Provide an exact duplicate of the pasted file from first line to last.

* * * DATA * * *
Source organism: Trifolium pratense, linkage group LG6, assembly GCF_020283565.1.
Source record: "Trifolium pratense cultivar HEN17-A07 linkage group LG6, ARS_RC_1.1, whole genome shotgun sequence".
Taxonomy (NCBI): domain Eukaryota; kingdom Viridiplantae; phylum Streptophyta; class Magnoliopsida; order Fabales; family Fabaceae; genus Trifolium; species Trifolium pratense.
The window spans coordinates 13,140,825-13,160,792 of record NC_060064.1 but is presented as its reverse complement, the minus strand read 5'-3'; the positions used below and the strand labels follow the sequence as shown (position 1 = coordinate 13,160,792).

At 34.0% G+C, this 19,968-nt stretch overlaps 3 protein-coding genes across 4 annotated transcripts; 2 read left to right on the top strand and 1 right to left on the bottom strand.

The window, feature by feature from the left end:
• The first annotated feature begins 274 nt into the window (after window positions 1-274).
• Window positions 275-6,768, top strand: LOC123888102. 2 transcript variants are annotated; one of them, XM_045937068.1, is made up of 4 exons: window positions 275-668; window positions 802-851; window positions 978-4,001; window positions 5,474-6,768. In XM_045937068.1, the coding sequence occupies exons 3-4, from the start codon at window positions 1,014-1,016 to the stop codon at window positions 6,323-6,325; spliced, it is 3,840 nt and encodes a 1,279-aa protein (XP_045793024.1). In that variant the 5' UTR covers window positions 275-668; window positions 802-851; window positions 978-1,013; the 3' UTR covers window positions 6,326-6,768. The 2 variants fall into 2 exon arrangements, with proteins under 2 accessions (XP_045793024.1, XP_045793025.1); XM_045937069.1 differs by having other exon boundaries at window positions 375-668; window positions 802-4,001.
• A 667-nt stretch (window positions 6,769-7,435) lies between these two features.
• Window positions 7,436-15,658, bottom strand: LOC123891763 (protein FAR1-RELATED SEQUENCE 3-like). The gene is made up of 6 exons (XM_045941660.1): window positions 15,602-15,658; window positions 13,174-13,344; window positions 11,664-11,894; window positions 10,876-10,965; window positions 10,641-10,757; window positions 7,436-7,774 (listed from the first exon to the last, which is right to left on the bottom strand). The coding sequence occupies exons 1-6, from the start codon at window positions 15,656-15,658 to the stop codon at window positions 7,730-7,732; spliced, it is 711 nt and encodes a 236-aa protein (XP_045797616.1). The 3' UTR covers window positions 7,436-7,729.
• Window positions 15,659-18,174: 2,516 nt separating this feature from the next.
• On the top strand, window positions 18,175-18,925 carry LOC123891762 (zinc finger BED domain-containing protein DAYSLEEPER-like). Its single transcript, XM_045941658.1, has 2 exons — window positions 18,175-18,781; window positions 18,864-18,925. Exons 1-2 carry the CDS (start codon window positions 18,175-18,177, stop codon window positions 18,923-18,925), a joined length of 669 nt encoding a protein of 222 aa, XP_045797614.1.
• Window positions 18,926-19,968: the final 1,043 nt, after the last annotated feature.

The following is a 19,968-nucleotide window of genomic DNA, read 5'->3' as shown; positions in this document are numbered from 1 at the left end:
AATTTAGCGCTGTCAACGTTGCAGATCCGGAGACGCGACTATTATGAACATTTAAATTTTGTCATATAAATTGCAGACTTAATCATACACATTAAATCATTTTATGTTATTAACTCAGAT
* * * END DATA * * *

Source organism: Trifolium pratense, linkage group LG6, assembly GCF_020283565.1.
Source record: "Trifolium pratense cultivar HEN17-A07 linkage group LG6, ARS_RC_1.1, whole genome shotgun sequence".
Taxonomy (NCBI): domain Eukaryota; kingdom Viridiplantae; phylum Streptophyta; class Magnoliopsida; order Fabales; family Fabaceae; genus Trifolium; species Trifolium pratense.
The window spans coordinates 13,140,825-13,160,792 of record NC_060064.1 but is presented as its reverse complement, the minus strand read 5'-3'; the positions used below and the strand labels follow the sequence as shown (position 1 = coordinate 13,160,792).

At 34.0% G+C, this 19,968-nt stretch overlaps 3 protein-coding genes across 4 annotated transcripts; 2 read left to right on the top strand and 1 right to left on the bottom strand.

The window, feature by feature from the left end:
• The first annotated feature begins 274 nt into the window (after window positions 1-274).
• Window positions 275-6,768, top strand: LOC123888102. 2 transcript variants are annotated; one of them, XM_045937068.1, is made up of 4 exons: window positions 275-668; window positions 802-851; window positions 978-4,001; window positions 5,474-6,768. In XM_045937068.1, the coding sequence occupies exons 3-4, from the start codon at window positions 1,014-1,016 to the stop codon at window positions 6,323-6,325; spliced, it is 3,840 nt and encodes a 1,279-aa protein (XP_045793024.1). In that variant the 5' UTR covers window positions 275-668; window positions 802-851; window positions 978-1,013; the 3' UTR covers window positions 6,326-6,768. The 2 variants fall into 2 exon arrangements, with proteins under 2 accessions (XP_045793024.1, XP_045793025.1); XM_045937069.1 differs by having other exon boundaries at window positions 375-668; window positions 802-4,001.
• A 667-nt stretch (window positions 6,769-7,435) lies between these two features.
• Window positions 7,436-15,658, bottom strand: LOC123891763 (protein FAR1-RELATED SEQUENCE 3-like). The gene is made up of 6 exons (XM_045941660.1): window positions 15,602-15,658; window positions 13,174-13,344; window positions 11,664-11,894; window positions 10,876-10,965; window positions 10,641-10,757; window positions 7,436-7,774 (listed from the first exon to the last, which is right to left on the bottom strand). The coding sequence occupies exons 1-6, from the start codon at window positions 15,656-15,658 to the stop codon at window positions 7,730-7,732; spliced, it is 711 nt and encodes a 236-aa protein (XP_045797616.1). The 3' UTR covers window positions 7,436-7,729.
• Window positions 15,659-18,174: 2,516 nt separating this feature from the next.
• On the top strand, window positions 18,175-18,925 carry LOC123891762 (zinc finger BED domain-containing protein DAYSLEEPER-like). Its single transcript, XM_045941658.1, has 2 exons — window positions 18,175-18,781; window positions 18,864-18,925. Exons 1-2 carry the CDS (start codon window positions 18,175-18,177, stop codon window positions 18,923-18,925), a joined length of 669 nt encoding a protein of 222 aa, XP_045797614.1.
• Window positions 18,926-19,968: the final 1,043 nt, after the last annotated feature.

The following is a 19,968-nucleotide window of genomic DNA, read 5'->3' as shown; positions in this document are numbered from 1 at the left end:
AATTTAGCGCTGTCAACGTTGCAGATCCGGAGACGCGACTATTATGAACATTTAAATTTTGTCATATAAATTGCAGACTTAATCATACACATTAAATCATTTTATGTTATTAACTCAGAT